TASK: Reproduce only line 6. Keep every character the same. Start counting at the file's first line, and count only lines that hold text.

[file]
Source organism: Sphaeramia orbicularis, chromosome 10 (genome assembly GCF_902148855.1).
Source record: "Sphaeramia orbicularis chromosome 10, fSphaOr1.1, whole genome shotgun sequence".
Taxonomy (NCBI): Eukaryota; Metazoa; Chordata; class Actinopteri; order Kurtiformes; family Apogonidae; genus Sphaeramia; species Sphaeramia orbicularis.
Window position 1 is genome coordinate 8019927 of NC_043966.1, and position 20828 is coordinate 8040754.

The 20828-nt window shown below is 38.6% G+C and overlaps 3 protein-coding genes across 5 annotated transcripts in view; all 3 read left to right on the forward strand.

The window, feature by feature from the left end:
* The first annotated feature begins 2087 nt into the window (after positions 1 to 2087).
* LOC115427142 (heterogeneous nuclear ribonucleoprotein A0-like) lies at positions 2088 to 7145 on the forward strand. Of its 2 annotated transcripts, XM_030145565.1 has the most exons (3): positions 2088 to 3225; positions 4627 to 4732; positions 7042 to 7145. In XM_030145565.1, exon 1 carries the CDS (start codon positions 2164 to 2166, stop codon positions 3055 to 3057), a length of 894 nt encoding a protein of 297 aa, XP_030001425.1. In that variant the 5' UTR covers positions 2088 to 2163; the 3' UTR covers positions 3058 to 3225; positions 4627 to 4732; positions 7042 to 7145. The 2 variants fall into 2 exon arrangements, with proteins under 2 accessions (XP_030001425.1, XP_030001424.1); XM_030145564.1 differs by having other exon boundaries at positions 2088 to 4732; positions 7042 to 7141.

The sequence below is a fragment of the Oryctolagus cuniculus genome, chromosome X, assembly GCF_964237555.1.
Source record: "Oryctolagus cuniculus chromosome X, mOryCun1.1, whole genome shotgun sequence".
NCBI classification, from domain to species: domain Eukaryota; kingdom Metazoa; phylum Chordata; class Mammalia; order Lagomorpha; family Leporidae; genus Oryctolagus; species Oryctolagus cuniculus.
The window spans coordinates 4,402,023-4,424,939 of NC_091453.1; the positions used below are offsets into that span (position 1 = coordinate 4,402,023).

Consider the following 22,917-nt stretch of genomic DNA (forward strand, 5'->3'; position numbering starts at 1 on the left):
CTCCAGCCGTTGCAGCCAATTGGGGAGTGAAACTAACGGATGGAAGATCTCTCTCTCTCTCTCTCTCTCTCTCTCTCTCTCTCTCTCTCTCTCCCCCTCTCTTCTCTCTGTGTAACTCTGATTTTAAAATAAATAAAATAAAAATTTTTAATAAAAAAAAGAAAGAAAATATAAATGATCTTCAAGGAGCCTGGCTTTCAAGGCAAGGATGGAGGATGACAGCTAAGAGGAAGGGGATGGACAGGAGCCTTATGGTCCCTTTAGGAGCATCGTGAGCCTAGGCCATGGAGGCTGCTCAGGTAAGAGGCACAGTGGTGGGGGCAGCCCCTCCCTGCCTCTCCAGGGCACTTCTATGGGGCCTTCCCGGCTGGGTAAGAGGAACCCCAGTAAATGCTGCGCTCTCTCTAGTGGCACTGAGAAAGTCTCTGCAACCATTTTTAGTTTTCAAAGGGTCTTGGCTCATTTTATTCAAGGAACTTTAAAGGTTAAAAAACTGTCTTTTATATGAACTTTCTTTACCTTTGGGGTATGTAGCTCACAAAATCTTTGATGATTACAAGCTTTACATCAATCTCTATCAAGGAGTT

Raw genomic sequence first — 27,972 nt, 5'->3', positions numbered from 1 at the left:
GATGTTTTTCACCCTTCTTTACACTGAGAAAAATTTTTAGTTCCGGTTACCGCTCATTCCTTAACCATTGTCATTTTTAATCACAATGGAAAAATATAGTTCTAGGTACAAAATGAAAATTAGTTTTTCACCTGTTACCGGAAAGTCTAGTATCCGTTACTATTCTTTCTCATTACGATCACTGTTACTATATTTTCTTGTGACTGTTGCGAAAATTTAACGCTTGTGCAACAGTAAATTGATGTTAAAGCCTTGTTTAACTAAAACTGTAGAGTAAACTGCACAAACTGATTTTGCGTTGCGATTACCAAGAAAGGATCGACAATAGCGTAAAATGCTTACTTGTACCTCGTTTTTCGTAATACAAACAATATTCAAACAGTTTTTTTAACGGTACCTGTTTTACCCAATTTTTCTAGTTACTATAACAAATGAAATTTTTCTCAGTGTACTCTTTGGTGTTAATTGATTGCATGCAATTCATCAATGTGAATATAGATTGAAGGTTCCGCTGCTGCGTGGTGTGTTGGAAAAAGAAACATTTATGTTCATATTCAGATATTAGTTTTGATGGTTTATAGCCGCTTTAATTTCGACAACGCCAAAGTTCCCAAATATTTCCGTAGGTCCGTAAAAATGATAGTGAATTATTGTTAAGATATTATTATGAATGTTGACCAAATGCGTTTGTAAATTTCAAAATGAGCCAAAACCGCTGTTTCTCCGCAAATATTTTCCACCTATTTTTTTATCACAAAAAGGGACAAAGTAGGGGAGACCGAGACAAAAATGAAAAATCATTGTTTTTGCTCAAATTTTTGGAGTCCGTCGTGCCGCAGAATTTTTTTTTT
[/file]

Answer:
The window, feature by feature from the left end: